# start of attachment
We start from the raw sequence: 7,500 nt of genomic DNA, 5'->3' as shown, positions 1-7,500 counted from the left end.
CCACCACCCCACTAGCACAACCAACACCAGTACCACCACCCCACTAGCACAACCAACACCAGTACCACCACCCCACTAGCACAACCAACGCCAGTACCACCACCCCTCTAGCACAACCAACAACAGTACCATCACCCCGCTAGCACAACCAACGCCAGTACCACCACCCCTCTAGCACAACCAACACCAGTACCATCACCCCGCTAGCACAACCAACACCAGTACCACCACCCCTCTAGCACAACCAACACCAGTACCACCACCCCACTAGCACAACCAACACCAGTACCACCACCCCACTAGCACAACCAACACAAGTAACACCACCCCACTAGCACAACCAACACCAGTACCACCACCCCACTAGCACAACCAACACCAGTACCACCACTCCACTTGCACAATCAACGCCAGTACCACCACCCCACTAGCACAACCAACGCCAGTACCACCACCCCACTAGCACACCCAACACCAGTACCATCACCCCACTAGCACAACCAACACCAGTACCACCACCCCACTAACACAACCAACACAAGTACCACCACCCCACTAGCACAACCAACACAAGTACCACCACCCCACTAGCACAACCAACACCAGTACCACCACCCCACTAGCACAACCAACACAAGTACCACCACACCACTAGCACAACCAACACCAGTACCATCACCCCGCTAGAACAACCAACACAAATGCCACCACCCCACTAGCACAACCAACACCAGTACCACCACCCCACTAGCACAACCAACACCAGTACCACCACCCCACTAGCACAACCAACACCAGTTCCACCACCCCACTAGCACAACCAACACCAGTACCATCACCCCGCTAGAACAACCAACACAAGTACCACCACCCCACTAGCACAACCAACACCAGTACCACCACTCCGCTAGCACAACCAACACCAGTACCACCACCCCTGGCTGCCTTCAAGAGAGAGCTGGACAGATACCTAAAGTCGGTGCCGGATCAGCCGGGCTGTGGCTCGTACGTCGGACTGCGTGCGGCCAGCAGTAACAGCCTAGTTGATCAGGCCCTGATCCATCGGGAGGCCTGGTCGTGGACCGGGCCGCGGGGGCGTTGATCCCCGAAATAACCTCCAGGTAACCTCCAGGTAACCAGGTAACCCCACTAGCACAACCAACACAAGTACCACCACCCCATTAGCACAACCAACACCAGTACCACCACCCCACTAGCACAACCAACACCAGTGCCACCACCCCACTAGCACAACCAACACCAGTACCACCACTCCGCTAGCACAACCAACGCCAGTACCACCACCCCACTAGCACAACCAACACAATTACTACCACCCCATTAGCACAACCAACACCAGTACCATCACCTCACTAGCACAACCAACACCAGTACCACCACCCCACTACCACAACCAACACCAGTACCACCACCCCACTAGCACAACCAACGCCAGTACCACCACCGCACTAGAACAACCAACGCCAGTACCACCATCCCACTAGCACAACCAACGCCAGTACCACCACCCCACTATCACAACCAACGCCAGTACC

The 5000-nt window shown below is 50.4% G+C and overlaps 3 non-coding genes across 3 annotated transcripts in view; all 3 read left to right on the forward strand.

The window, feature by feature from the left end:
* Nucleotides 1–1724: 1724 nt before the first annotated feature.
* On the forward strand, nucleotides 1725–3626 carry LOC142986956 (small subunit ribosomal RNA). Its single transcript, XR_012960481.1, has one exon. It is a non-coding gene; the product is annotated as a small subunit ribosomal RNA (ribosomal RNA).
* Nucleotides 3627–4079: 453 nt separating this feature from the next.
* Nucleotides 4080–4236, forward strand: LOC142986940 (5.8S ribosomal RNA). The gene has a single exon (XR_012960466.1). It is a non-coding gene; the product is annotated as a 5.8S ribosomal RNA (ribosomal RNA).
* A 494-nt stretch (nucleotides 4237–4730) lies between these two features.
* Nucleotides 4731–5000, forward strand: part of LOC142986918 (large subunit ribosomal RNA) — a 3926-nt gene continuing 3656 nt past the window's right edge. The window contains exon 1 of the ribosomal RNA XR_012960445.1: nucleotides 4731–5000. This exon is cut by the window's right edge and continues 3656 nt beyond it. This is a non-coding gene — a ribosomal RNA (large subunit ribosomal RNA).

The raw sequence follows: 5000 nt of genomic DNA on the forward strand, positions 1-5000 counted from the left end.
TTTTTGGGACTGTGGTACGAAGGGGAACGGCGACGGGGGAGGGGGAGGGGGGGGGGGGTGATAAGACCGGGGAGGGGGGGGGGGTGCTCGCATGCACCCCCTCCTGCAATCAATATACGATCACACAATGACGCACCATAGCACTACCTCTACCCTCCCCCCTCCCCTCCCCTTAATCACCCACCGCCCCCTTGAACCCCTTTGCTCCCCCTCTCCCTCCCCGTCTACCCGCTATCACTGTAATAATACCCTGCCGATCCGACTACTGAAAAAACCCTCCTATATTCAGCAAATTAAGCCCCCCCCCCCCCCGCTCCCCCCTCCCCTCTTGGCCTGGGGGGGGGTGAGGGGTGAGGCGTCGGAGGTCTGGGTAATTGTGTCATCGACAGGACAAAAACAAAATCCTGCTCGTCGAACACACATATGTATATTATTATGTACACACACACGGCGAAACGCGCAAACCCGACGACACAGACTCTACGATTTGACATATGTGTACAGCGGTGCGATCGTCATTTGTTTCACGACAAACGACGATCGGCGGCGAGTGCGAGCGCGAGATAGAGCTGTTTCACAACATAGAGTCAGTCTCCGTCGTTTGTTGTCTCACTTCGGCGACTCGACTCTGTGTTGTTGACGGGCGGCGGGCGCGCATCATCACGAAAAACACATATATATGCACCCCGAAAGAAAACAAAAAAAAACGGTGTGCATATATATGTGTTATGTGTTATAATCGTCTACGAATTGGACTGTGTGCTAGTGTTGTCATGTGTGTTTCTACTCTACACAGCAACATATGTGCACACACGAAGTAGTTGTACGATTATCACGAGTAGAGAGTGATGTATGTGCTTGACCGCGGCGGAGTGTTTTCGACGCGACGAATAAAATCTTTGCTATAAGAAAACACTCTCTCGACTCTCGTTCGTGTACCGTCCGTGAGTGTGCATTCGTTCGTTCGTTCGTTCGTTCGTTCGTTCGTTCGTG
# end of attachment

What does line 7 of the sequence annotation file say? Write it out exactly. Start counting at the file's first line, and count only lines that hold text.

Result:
* Nucleotides 3627–4079: 453 nt separating this feature from the next.